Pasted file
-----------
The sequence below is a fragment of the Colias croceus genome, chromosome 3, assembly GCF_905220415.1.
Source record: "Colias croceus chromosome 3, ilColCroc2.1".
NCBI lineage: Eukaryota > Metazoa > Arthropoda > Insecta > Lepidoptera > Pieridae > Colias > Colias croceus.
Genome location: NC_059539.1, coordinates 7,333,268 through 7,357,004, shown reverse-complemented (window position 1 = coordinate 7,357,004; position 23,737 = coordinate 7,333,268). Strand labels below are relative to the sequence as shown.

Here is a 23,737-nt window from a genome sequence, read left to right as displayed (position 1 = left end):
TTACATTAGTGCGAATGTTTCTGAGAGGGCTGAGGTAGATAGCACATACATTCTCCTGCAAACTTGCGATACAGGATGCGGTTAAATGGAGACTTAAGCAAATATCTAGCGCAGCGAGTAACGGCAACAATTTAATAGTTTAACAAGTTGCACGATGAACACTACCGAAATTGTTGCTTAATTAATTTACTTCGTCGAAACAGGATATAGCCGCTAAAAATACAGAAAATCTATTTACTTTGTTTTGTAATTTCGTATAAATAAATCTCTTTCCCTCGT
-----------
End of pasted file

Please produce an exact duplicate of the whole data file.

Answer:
The sequence below is a fragment of the Colias croceus genome, chromosome 3, assembly GCF_905220415.1.
Source record: "Colias croceus chromosome 3, ilColCroc2.1".
NCBI lineage: Eukaryota > Metazoa > Arthropoda > Insecta > Lepidoptera > Pieridae > Colias > Colias croceus.
Genome location: NC_059539.1, coordinates 7,333,268 through 7,357,004, shown reverse-complemented (window position 1 = coordinate 7,357,004; position 23,737 = coordinate 7,333,268). Strand labels below are relative to the sequence as shown.

Here is a 23,737-nt window from a genome sequence, read left to right as displayed (position 1 = left end):
TTACATTAGTGCGAATGTTTCTGAGAGGGCTGAGGTAGATAGCACATACATTCTCCTGCAAACTTGCGATACAGGATGCGGTTAAATGGAGACTTAAGCAAATATCTAGCGCAGCGAGTAACGGCAACAATTTAATAGTTTAACAAGTTGCACGATGAACACTACCGAAATTGTTGCTTAATTAATTTACTTCGTCGAAACAGGATATAGCCGCTAAAAATACAGAAAATCTATTTACTTTGTTTTGTAATTTCGTATAAATAAATCTCTTTCCCTCGT